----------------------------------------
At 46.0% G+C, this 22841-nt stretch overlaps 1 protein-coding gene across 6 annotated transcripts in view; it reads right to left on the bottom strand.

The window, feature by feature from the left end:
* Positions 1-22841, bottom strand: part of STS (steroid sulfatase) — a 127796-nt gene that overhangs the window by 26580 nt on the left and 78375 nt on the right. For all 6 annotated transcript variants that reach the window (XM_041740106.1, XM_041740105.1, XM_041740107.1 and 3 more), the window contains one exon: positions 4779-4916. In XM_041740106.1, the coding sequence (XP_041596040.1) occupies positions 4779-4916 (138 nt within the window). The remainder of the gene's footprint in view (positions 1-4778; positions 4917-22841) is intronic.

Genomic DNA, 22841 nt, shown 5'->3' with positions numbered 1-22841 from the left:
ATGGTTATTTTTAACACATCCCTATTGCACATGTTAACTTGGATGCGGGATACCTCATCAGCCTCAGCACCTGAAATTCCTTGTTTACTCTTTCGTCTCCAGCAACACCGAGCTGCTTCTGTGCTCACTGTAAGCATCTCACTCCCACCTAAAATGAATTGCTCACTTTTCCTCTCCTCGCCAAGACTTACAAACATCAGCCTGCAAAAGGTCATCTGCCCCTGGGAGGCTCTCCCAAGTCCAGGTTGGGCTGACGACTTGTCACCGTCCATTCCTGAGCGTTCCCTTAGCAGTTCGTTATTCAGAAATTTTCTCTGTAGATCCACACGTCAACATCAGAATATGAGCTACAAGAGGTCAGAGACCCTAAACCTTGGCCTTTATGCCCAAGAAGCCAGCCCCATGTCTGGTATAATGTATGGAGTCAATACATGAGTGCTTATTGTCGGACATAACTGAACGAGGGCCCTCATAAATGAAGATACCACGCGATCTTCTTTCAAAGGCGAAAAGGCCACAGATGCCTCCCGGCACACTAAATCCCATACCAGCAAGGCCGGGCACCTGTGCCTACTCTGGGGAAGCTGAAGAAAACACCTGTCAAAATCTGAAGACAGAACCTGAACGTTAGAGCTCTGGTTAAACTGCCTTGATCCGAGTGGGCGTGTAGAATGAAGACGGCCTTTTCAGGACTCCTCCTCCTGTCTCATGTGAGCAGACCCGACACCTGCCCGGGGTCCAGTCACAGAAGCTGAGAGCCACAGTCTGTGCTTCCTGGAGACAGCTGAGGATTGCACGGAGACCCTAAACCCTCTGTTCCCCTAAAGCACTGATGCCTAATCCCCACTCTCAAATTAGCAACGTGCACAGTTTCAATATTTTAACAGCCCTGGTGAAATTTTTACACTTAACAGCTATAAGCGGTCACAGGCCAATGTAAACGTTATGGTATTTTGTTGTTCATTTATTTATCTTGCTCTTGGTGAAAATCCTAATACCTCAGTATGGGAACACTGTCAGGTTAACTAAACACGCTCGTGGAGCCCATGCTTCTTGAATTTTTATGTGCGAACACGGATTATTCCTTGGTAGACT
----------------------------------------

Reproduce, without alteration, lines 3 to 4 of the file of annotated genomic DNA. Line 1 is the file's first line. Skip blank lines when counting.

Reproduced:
* Positions 1-22841, bottom strand: part of STS (steroid sulfatase) — a 127796-nt gene that overhangs the window by 26580 nt on the left and 78375 nt on the right. For all 6 annotated transcript variants that reach the window (XM_041740106.1, XM_041740105.1, XM_041740107.1 and 3 more), the window contains one exon: positions 4779-4916. In XM_041740106.1, the coding sequence (XP_041596040.1) occupies positions 4779-4916 (138 nt within the window). The remainder of the gene's footprint in view (positions 1-4778; positions 4917-22841) is intronic.

Genomic DNA, 22841 nt, shown 5'->3' with positions numbered 1-22841 from the left: